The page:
Matters of Education

Learning Happens Everywhere

American Revolution

Length of Time:   4-6 class periods


The lessons in this unit are designed to supplement and enhance your presentation of this seminal topic in our nation’s history. Using the interactive materials at the Bostonian Society’s website, Mapping Revolutionary Boston, they will explore daily life for the famous, infamous and ordinary people of the era. They will learn about their interactions and imagine their reactions to the events of the day.

Lesson #1: Navigate Pre-revolutionary Boston

Lesson #2: British Taxation: Actions and Reactions

Lesson #3: Meeting of Colonial Minds

Lesson #4: Daily Life in Revolutionary America

Essential Questions

How did individuals and the collective come together to create a nation?

Common Core Standards

Content Standards

Massachusetts Social Studies and History Standards

General Themes

  • The evolution of the concepts of personal freedom, individual responsibility and respect for human dignity
  • The influence of political, religious and cultural ideas as human societies move beyond boundaries

History and Geography:

  •  Show connections between particular historical events and ideas and larger social, economic and political trends and developments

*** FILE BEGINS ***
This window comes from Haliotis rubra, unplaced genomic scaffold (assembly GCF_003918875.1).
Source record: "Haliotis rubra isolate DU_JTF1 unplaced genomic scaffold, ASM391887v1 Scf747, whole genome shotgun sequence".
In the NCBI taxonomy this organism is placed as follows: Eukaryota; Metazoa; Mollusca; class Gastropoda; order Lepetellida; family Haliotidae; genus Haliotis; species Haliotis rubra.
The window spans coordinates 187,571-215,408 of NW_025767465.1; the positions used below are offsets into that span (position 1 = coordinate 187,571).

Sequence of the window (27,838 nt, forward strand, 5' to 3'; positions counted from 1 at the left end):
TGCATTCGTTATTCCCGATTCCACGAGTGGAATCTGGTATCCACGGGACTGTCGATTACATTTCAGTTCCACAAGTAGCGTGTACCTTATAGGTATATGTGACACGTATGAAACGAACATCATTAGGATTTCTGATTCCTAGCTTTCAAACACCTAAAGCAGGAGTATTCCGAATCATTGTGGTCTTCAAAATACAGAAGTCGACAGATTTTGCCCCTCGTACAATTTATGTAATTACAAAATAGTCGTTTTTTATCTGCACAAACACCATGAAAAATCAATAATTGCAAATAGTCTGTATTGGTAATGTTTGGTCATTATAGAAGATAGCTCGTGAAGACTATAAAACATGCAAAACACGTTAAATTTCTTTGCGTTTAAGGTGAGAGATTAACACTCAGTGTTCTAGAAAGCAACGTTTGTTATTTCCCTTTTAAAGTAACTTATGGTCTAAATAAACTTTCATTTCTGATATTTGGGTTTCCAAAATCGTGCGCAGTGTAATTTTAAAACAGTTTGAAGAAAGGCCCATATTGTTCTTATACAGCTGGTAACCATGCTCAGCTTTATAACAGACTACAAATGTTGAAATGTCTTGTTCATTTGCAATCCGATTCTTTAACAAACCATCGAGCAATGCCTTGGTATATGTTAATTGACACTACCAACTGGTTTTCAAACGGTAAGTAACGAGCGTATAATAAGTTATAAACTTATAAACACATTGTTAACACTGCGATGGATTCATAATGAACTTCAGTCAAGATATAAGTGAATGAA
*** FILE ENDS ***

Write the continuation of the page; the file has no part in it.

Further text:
• Interpret the past within its own historical context
  • Effects of geography on the history of Civilization and Nations
  • Read and interpret historical Maps
  • The Influence of economic ideas as human societies move beyond geographic boundaries
  • The growth and spread of free markets

General Economic Skills

  • Explain choice and resulting opportunity costs of each choice
  • Explain the role of competition and the role of buyers and sellers in determining price

US History I, 1763-1877

The Political and Intellectual Origins of the American Nation: the Revolution and Constitution, 1763-1789

  • Political and Economic Factors that led to the American Revolution
  • The impact on the colonies of the French and Indian War, including an overhaul of British Imperial policy from 1763-1775
  • How freedom from European feudalism and aristocracy and widespread ownership property fostered individualism and contributed to the Revolution
  • Analyze how Americans resisted British policies before 1775
  • Explain the role of Massachusetts in the Revolution, including important events and people